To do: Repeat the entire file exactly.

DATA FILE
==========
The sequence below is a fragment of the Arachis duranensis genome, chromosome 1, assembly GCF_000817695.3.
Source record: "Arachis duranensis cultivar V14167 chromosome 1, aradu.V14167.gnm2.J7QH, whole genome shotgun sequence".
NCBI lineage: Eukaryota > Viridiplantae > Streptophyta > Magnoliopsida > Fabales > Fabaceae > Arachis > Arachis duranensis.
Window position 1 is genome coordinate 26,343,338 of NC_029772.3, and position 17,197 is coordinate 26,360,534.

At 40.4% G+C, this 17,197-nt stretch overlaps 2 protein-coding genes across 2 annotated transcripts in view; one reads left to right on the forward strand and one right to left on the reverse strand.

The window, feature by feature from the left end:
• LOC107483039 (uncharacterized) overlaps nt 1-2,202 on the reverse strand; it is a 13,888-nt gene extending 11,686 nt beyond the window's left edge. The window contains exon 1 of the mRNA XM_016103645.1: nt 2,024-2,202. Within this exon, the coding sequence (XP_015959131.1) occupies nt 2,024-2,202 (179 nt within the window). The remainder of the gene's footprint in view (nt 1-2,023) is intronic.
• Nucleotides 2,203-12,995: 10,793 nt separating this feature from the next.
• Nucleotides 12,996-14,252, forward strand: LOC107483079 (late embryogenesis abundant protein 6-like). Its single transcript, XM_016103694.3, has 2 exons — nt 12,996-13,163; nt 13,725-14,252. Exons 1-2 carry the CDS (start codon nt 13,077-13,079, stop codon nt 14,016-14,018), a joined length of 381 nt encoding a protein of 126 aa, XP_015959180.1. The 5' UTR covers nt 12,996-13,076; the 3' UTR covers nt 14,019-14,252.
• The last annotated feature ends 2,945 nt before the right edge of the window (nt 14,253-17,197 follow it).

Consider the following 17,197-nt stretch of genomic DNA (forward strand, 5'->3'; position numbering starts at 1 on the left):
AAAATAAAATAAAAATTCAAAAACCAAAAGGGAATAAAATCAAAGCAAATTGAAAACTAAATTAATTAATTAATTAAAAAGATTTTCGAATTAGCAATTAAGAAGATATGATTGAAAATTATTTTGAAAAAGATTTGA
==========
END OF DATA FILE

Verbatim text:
The sequence below is a fragment of the Arachis duranensis genome, chromosome 1, assembly GCF_000817695.3.
Source record: "Arachis duranensis cultivar V14167 chromosome 1, aradu.V14167.gnm2.J7QH, whole genome shotgun sequence".
NCBI lineage: Eukaryota > Viridiplantae > Streptophyta > Magnoliopsida > Fabales > Fabaceae > Arachis > Arachis duranensis.
Window position 1 is genome coordinate 26,343,338 of NC_029772.3, and position 17,197 is coordinate 26,360,534.

At 40.4% G+C, this 17,197-nt stretch overlaps 2 protein-coding genes across 2 annotated transcripts in view; one reads left to right on the forward strand and one right to left on the reverse strand.

The window, feature by feature from the left end:
• LOC107483039 (uncharacterized) overlaps nt 1-2,202 on the reverse strand; it is a 13,888-nt gene extending 11,686 nt beyond the window's left edge. The window contains exon 1 of the mRNA XM_016103645.1: nt 2,024-2,202. Within this exon, the coding sequence (XP_015959131.1) occupies nt 2,024-2,202 (179 nt within the window). The remainder of the gene's footprint in view (nt 1-2,023) is intronic.
• Nucleotides 2,203-12,995: 10,793 nt separating this feature from the next.
• Nucleotides 12,996-14,252, forward strand: LOC107483079 (late embryogenesis abundant protein 6-like). Its single transcript, XM_016103694.3, has 2 exons — nt 12,996-13,163; nt 13,725-14,252. Exons 1-2 carry the CDS (start codon nt 13,077-13,079, stop codon nt 14,016-14,018), a joined length of 381 nt encoding a protein of 126 aa, XP_015959180.1. The 5' UTR covers nt 12,996-13,076; the 3' UTR covers nt 14,019-14,252.
• The last annotated feature ends 2,945 nt before the right edge of the window (nt 14,253-17,197 follow it).

Consider the following 17,197-nt stretch of genomic DNA (forward strand, 5'->3'; position numbering starts at 1 on the left):
AAAATAAAATAAAAATTCAAAAACCAAAAGGGAATAAAATCAAAGCAAATTGAAAACTAAATTAATTAATTAATTAAAAAGATTTTCGAATTAGCAATTAAGAAGATATGATTGAAAATTATTTTGAAAAAGATTTGA